[en] Enantiomer migration order ; cyclodextrins ; aqueous and non-aqueous CE ; propranolol ; separation mechanisms
[en] Separations using CE employing non-aqueous BGE are already as well established as separations in aqueous buffers. The separation mechanisms in achiral CE with non-aqueous BGEs are most likely similar to those in aqueous buffers. However, for the separation of enantiomers involving their interaction with chiral buffer additives, the interaction mechanisms might be very different in aqueous and non-aqueous BGEs. While the hypothesis regarding distinct mechanisms of enantiomer separations in aqueous and non-aqueous BGEs has been mentioned in several papers, no direct proof of this hypothesis has been reported to date. In the present study, the enantiomers of propranolol were resolved using CE in aqueous and non-aqueous methanolic BGEs with two single isomer sulfated derivatives of beta-CD, namely heptakis (2,3-diacetyl-6-sulfo)-beta-CD and heptakis (2,3-dimethyl-6-sulfo)-beta-CD. The enantiomer migration order of propranolol was inverted when an aqueous BGE was replaced with non-aqueous BGE in the case of heptakis (2,3-dimethyl-6-sulfo)-beta-CD but remained the same in the case of heptakis (2,3-diacetyl-6-sulfo)-beta-CD. The possible molecular mechanisms leading to this reversal of enantiomer migration order were studied by using nuclear overhauser effect spectroscopy in both aqueous and non-aqueous BGEs.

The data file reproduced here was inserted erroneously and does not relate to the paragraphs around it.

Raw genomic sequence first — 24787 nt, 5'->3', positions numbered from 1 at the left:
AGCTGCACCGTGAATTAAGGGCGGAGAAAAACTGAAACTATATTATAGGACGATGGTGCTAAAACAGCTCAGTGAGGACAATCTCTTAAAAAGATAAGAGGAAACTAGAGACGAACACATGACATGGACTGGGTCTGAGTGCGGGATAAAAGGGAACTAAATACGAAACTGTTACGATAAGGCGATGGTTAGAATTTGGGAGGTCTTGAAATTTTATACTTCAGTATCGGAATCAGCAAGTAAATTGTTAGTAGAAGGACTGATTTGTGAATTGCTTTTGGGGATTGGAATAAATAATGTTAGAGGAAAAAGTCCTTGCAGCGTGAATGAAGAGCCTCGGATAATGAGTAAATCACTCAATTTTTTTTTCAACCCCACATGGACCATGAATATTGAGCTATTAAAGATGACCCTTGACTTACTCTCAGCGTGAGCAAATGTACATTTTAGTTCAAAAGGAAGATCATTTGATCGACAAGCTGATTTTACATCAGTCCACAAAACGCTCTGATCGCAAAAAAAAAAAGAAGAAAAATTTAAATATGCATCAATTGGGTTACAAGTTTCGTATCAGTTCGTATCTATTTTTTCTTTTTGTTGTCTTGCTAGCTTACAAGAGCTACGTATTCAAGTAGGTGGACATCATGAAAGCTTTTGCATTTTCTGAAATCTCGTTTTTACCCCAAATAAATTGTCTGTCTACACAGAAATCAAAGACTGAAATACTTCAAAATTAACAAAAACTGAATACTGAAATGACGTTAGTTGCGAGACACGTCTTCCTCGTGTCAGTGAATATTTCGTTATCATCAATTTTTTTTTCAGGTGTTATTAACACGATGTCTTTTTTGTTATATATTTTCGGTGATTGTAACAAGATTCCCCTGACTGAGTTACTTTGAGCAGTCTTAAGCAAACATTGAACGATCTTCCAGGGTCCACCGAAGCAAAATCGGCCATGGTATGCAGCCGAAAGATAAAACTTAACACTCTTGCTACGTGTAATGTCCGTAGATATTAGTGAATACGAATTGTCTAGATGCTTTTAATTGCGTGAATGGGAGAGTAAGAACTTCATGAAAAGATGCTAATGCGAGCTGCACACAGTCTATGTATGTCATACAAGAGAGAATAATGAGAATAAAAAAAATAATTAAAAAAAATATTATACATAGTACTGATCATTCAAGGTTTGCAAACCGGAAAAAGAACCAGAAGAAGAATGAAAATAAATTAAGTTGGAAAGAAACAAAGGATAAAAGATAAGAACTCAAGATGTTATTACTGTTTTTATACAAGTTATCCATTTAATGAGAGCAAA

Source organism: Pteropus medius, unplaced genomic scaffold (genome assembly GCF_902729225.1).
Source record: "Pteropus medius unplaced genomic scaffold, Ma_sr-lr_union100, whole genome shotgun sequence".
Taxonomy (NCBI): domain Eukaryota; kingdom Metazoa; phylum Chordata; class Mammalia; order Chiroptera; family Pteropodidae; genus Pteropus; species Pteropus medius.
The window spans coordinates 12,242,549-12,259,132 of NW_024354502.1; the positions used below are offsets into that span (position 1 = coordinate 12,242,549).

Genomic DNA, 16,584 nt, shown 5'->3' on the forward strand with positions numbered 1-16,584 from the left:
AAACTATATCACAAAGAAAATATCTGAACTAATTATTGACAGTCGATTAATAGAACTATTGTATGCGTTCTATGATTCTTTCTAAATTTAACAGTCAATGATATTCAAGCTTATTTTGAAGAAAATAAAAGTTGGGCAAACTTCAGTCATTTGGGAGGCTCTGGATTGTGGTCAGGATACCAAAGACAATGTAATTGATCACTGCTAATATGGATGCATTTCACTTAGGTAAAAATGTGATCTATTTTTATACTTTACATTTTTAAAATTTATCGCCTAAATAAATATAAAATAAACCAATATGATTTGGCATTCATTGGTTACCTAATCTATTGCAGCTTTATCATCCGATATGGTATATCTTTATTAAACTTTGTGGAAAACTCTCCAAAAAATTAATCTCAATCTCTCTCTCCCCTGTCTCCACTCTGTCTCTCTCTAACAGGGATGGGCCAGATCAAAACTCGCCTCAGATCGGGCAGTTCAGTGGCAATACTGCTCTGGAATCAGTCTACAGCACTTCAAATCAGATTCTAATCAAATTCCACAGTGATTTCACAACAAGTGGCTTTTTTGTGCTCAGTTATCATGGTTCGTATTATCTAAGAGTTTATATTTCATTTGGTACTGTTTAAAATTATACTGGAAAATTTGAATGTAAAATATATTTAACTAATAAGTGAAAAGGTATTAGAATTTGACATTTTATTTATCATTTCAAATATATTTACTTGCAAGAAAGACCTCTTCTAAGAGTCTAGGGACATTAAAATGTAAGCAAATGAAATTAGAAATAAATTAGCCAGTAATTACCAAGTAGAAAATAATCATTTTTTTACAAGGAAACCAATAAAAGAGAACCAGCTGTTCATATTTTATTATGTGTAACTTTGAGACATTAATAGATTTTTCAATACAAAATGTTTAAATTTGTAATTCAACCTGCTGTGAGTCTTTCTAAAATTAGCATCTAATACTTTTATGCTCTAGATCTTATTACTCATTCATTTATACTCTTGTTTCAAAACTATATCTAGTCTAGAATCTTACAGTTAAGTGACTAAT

Fonds de la Recherche Scientifique (Communauté française de Belgique) - F.R.S.-FNRS ; Georgian National Scientific Foundation (GNSF) ; Merck Research Laboratories